This story was first released as an episode titled 'The fire within' on the Abby Eats St. Louis podcast. Click here to listen to the full episode, which includes extra audio and insight about Hot Charlie's.
OAKVILLE, Mo. — You probably don’t know the name Charlie Backer, but you might know his face.
“It’s been interesting, like a few times at Nudo I’ll be sitting there and these people come over and say, ‘I love your hot sauce.’ And I’m like, how do you know it’s mine? ‘You look like the guy on the label.’ That’s awesome. It’s so humbling,” Backer told Abby Llorico on an episode of the Abby Eats St. Louis podcast.
Charlie Backer is better known as Hot Charlie, the guy behind Hot Charlie’s Hot Sauce and hot sauce dust.
He paid $35 on a website to have his face drawn into a logo for his hot sauce. He’s wearing a bow tie and is surrounded by flames.
And soon, his cartoon, hell-dwelling face will be on shelves across the country.
But Hot Charlie himself has one hell of a story to tell.
From Tabasco chugging competitions with his brother when he was 8 years old, to waking up one day in 2017 wanting to become a hot sauce salesman, to packaging his product in the Hot Charlie’s world headquarters inside his Oakville home. Backer’s story is a saucy one, with a sprinkling of corporate America mixed in.
“I went from having a Masters in working in corporate America, and now all I do everyday is sell hot sauce, and it’s awesome,” he said.
But before he left his corporate life in the dust. He had been preparing for a very different career—vocation, really.
“I studied to be a Catholic priest for seven years,” he said. Backer moved to Hannibal, Missouri, to attend a high school seminary, but there was another thought in the back of his head.
“Is God calling me to be married? Is he calling me to be a monk? I didn’t know. So, I took some time off and dated around.”
That path led him away from the priesthood and to college and eventually his wife, Kelly. He credits her for motivating him to chase his hot sauce dream.
“The faith she has in me, the first person to say, ‘Yes, you will be a hot sauce salesman.’ Then, when I lost my job, she wasn’t mean to me like, ‘You need to find a job tomorrow.’ I honestly don’t know if I could have done that at the time if the roles were reversed. She is so loving and supportive. Kelly’s there through it all,” he said.
And these days, the “all” Backer referenced, is heating up in a good way.
In August, Hot Charlie’s inked a deal with HomeGoods to sell his hot sauce dust and hotter sauce dust nationwide. He’ll go from the brand being available in more than 90 retailers across Missouri, Illinois and Kansas—to more than 800 HomeGoods locations.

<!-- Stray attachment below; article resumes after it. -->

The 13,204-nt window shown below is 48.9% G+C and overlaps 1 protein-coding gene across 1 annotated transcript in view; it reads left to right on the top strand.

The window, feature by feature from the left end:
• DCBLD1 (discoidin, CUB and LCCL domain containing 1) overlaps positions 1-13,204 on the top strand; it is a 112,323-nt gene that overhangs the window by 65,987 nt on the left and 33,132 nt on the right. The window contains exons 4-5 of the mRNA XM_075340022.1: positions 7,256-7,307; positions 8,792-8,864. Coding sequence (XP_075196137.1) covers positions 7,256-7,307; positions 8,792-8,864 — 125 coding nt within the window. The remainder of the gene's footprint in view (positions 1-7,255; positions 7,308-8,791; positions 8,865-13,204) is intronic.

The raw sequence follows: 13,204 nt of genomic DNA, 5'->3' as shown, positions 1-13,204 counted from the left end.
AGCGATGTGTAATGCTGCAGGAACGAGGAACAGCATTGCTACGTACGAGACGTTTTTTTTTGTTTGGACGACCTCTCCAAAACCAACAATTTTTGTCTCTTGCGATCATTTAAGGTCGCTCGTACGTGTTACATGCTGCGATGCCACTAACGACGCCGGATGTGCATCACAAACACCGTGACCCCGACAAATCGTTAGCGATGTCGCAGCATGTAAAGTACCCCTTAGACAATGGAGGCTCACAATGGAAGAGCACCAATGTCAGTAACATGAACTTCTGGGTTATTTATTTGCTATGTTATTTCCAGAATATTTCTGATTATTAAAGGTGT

For Backer, it was another “faith moment,” as he put it.
“I was walking into Walmart with Kelly back in June and I knew in my mind that I had enough money to pay the bills for the next month and I’m like, I’m going to grow nationally.”
Kelly, his constant supporter, reassured him he would.
“We go shopping, we leave and I’m walking out and I get a call.” A meeting with HomeGoods was set for the following week.
“God doesn’t usually work that fast, that’s like 45 minutes!” he said laughing.
He walked into the meeting thinking how this could take his business to the next level and walked out with the biggest order he’s ever gotten.
“If you don't take a chance, you're never gonna know. I would rather take a chance and fail miserably knowing that I gave it my all, than one day wake up and be like, well I could've started a hot sauce company. That would eat me up more than failing,” Backer said.
His story is one of a kind, but he said everything he’s learned has given him faith that you can handle the heat.
“If anybody out there is wanting to release a product, they could feel free to reach out to me. The St. Louis food community is awesome, and they will support you. You just gotta be a nice, genuine person and treat people like people. And I believe everything's gonna work out.”
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Abby Llorico tells the story of St. Louis based on what’s on the table. From the hunger for local ingredients, to the booming brunch scene and the craving for creative cocktails, Abby dives into the nitty-gritty of how St. Louis grew to become the foodie town that it is.
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